Corneal Ulcer / Corneal Abrasion

Corneal Ulcer

Corneal ulcers are infections of the cornea.  They are most often associated with soft contact lens use or trauma to the cornea.  A break in the surface layer of the cornea can occur, through which a microorganism can gain access to the rest of the cornea.  Prompt identification of the pathogen (usually bacteria) and aggressive treatment is needed to limit damage to the eye.

Symptoms:

  • Watery eyes
  • Acute pain
  • Sensitivity to light
  • Blurry vision
  • A feeling as something is in your eye
  • Discharge from the eye

Corneal ulcers generally heal well if treated early and aggressively.  In some cases however, infection of the cornea can lead to perforation (a hole in the cornea), infection inside the eye (endophthalmitis) and, rarely, loss of the eye.  Early testing possibly may be required to determine the cause of the infection.  This could include a diagnostic scraping culture or biopsy.  Our corneal specialists work with microbiologists and pathologists at nearby laboratories to obtain results of these tests quickly. Corneal ulcers are a serious vision-threatening condition and require prompt medical attention.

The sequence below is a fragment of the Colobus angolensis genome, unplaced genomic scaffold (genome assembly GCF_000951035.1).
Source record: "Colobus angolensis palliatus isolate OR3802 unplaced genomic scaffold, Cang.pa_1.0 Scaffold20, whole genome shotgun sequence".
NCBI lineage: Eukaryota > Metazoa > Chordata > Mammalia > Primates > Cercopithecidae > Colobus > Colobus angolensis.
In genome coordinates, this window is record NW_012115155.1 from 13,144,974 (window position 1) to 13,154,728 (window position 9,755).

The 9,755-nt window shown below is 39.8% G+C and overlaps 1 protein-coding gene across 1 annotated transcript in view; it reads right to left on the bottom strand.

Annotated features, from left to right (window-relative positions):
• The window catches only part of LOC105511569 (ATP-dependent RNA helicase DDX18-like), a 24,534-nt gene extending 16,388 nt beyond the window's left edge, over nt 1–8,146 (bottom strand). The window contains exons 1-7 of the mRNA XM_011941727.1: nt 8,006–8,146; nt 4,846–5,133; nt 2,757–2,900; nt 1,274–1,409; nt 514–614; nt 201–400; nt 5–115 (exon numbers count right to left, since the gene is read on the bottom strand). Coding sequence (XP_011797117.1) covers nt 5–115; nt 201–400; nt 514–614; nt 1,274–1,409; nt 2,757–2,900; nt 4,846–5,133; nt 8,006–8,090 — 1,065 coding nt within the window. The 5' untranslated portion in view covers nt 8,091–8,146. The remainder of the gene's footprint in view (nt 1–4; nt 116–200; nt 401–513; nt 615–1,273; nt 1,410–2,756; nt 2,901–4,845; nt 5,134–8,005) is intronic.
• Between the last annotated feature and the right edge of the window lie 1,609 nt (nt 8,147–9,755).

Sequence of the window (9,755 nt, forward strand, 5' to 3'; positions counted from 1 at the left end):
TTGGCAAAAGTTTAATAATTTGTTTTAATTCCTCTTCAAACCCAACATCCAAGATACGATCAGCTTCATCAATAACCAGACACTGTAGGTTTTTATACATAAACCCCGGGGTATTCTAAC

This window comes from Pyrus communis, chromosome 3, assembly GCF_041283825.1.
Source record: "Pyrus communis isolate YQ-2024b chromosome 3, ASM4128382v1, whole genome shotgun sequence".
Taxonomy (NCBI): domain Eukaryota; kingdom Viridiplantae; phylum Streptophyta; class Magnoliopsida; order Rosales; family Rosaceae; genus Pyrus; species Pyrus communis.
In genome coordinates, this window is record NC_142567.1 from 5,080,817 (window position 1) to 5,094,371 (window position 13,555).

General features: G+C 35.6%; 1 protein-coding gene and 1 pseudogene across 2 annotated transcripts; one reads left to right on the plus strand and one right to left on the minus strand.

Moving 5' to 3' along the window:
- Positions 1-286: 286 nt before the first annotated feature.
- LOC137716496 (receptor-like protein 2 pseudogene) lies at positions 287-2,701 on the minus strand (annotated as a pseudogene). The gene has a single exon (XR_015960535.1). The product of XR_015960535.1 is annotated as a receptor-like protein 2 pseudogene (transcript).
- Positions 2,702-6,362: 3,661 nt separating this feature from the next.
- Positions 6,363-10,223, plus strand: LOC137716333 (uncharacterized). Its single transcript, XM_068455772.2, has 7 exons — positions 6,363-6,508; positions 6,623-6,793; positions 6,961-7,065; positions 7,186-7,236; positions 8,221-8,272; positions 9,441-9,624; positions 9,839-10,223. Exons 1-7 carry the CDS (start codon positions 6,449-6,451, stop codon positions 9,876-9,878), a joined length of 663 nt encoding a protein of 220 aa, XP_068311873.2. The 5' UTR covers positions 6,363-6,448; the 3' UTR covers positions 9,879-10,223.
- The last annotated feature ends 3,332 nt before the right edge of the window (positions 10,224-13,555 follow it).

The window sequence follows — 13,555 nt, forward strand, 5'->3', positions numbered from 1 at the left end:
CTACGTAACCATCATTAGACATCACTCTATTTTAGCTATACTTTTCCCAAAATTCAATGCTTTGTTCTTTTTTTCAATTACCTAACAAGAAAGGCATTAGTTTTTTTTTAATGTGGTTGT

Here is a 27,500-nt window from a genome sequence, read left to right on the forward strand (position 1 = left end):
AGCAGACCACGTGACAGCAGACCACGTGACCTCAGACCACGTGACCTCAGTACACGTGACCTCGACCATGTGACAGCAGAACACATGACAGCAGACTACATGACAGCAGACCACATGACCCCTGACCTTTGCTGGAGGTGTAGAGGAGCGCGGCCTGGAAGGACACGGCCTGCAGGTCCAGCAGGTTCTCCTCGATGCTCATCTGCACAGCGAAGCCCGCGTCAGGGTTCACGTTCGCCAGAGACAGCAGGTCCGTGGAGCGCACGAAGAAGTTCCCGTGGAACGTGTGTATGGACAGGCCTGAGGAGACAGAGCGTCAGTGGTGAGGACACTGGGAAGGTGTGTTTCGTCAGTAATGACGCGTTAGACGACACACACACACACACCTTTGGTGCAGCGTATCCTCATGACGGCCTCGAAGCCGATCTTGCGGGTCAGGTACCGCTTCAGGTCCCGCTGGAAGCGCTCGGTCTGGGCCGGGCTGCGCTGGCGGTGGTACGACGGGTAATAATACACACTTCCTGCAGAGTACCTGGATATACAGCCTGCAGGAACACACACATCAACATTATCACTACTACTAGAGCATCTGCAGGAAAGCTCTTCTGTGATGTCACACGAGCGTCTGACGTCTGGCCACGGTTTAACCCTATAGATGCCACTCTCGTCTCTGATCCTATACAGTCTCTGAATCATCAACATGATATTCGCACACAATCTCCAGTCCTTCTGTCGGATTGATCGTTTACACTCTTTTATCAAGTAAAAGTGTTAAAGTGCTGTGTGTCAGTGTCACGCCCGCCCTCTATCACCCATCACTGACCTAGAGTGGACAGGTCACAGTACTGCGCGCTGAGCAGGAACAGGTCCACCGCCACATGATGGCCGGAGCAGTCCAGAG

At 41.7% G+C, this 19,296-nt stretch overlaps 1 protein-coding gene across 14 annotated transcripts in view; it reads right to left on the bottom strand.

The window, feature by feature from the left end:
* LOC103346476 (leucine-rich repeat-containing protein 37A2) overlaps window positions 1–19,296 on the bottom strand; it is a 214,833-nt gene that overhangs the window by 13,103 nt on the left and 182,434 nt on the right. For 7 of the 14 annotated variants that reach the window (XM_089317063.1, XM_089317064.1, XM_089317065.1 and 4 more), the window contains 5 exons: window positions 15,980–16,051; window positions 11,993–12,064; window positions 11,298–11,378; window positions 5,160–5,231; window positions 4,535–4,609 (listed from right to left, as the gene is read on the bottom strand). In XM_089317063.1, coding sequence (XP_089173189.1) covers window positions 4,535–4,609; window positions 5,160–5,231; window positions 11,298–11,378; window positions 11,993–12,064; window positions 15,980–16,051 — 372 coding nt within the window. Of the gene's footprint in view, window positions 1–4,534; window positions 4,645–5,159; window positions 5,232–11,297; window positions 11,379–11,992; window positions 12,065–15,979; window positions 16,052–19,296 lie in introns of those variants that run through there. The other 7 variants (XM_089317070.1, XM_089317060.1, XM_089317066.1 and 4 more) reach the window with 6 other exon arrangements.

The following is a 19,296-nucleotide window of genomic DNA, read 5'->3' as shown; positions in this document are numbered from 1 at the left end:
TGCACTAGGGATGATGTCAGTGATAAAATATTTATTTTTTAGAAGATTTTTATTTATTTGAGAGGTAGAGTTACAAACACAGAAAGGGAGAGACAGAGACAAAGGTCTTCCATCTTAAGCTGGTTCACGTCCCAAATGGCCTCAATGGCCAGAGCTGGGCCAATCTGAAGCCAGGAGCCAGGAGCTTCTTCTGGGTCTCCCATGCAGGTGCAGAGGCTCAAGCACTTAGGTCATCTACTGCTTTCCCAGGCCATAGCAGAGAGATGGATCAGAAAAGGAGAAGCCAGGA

Corneal Abrasion

The cornea is the clear, outer window of the eye.  A corneal abrasion is simply a scratch in the epithelium (skin), or the thin, outer layer of the cornea.  Abrasions usually heal in a short time period, sometimes within hours. Deeper or larger scratches may take up to a week.  The cornea has a tremendous number of nerve endings, which makes any damage to the cornea very painful.

Corneal Abrasion

A corneal abrasion is simply a scratch in the outer layer of the cornea.

Symptoms:

  • History of a recent eye trauma
  • Watery eyes
  • Acute pain
  • Sensitivity to light
  • Blurry vision
  • The feeling that there’s something in your eye
  • Twitching eyelid

Causes:

  • Foreign body in the eye
  • Contact lenses
  • Chemicals
  • Blow to the eye
  • Scratched eye (fingernails, hairbrushes, tree branches, curling iron, etc)

Treatment:

Our corneal specialist may apply a topical anesthesia to help relieve the pain.  He also may prescribe an antibiotic to prevent infection.  If the abrasion is small, the epithelium should heal overnight.  If the abrasion is large, it may take a few days and your doctor may recommend a bandage contact lens or tight patch to wear overnight.  It is important that you do not rub your eye, especially during the healing process.

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